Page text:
It wasn’t until the following year that a use was found for Moor Park. It was to become the first in a chain of colleges for adult Christian education, under supervision of Canon R.E. Parsons, formerly the Secretary of the Churches’ Committee for Religious Education among men in the forces and Canon and Prebendary of Warthill in York Minster. The Moor Park College for Adult Christian Education was supported by financial gifts, volunteer help and grants from Surrey County Council and survived a financial crisis in 1953 from which it was handed over to an educational trust. The chapel, library and spacious conference room provided accommodation for assemblies of up to 50 students. The top floor of the house was used by the Overseas Service, as offices and a college for persons about to embark on voluntary or business ventures abroad. The Christian college vacated in the late 1960s and it was used as a finishing school, a cookery school and later the Constance Spry Flower School. More recently it was converted back into residential use as 3 luxury apartments, with 8 new mews houses and 12 new apartments in the walled garden. ²

Illustrated London News - 1 Sep 1984
An advertisement for the Campana Finishing School in 1984. Moor Park had a variety of uses before being converted into luxury apartments. (The British Newspaper Archive)
Moor Park (Francis Firth Collection) 1913
Moor Park, seen in 1913. £60,000 was needed to convert it into Moor Park College for adult Christian education in 1950. (Francis Frith Collection)
Moor Park (Rightmove)
Moor Park. The Grade II listed country house is believed to date from 1630 and is now split into luxury apartments. (Rightmove)
Moor Park 1 (Rightmove)
Moor Park and Ivy Cottage are conjoined homes in 60 acres of riverside grounds. (Rightmove)


References: –
¹ Surrey Mirror (27 August 1948)
² The Sphere (10 December 1949)

NETHER HALL

Nether Hall 1
Nether Hall tends to be forgotten by historians of Derbyshire’s country houses. It has always been owned by the Shuttleworth family but spent its early years rented out to tenants (Savills)

Nether Hall has been owned by the same family for 179 years who decided, in the summer of 2017, to put the house on the market with a price tag of £2.5 million.

According to legend six halls around Hathersage were built by William the Conqueror and given to the family of six Eyre brothers for ‘valorous conduct’ in the conquest of England.These were Hathersage Hall, North Lees Hall, Nether Hall, Hogg Hall, Haselford Hall and Highlow Hall.

When James Waterhouse Smith, also of Clarence Terrace in Regent’s Park, chose to leave Nether Hall in the 1830s, he sold it to John Spencer Ashton Shuttleworth (1817-1894) of Hathersage Hall. Shuttleworth represented the old family of the Ashtons of Hathersage who had gained wealth through their extensive Derbyshire lead mines. Never a businessman but a country gentleman and keen forester, he held a firm belief that landed property was safe security, his foresight in purchasing land fully justifying his policy.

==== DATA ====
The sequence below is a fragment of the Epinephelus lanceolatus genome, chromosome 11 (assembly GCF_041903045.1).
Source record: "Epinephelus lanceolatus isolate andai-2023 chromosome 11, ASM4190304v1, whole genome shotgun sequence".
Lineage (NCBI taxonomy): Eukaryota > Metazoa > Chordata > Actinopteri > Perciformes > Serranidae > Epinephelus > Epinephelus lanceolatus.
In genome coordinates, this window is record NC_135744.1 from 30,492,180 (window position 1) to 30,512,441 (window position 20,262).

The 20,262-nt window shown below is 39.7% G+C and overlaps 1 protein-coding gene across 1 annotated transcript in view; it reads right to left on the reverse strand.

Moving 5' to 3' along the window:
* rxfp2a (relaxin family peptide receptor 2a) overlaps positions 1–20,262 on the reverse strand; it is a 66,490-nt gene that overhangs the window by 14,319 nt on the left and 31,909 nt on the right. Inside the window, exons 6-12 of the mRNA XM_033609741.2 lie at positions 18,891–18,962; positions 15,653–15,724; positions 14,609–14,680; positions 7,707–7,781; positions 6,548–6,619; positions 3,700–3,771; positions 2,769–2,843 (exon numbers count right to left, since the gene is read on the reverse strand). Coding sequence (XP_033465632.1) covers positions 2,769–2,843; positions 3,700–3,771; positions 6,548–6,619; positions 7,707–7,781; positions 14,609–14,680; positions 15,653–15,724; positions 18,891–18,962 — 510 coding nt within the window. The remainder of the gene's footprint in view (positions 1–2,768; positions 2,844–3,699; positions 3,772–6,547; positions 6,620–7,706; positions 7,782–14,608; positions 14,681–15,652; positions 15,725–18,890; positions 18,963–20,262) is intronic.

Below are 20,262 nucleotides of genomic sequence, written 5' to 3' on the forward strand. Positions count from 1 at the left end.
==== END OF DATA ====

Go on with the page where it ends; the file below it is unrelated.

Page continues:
Nether Hall 2
Nether Hall was designed by William Flockton of Sheffield who set himself up as an architect in 1833. He later went into business with William Lee and his son Thomas Flockton as ‘Flockton, Lee and Flockton’ (Savills)

He demolished old Nether Hall and replaced it with a coarsed gritstone mansion between 1838 and 1840 to the designs of Sheffield architect William Flockton, responsible for many of the city’s grand buildings and having significant influence on the market town of Bakewell. Soon after it became the inspiration of ‘Mr Oliver’s grand hall down i’ Morton Vale’ in Charlotte Bronte’s ‘Jane Eyre’ published in 1847.

The sales information tells you that it has remained in the Shuttleworth family ever since although for the first hundred years the ‘Victorian property developer’ approach meant Nether Hall was tenanted.

First there was Charles James Peel, then Joseph Bright, a Sheffield estate and insurance agent, Mark Thomas Dixon, a director of the Hallamshire File and Steel Company and Thomas Norton Longman, head of the publishers Longmans, Green and Co (established in 1724 and now known as Longman, owned by Pearson). On his father’s death he left Nether Hall for the family seat at Shendish House in Hertfordshire. Its next tenant was F.C. Fairholme, a director of steel manufacturers Thomas Firth and Sons. Of course, the Shuttleworths eventually took advantage of the old house’s charms and have lived there for most of its recent history.

Nether Hall,
Hathersage, Derbyshire, S32 1BG

Nether Hall 3
Nether Hall was built for J.S.A. Shuttleworth of Hathersage Hall. His father died in his infancy and the estate was managed by Mr Holdworthy of Brookfield. On reaching his minority he inherited landed property, including Hathersage Hall, a large tract of land in the same parish, the manor of Padley, and property in several adjoining parishes (Savills)
Nether Hall 4
J.S.A. Shuttleworth had very little to do with political and public matters. However, he took an active interest in the Dore and Chinley Railway, and gave evidence before the Select Committee of the House of Commons in support of the undertaking. He was a magistrate and deputy-lieutenant of Derbyshire (Savills)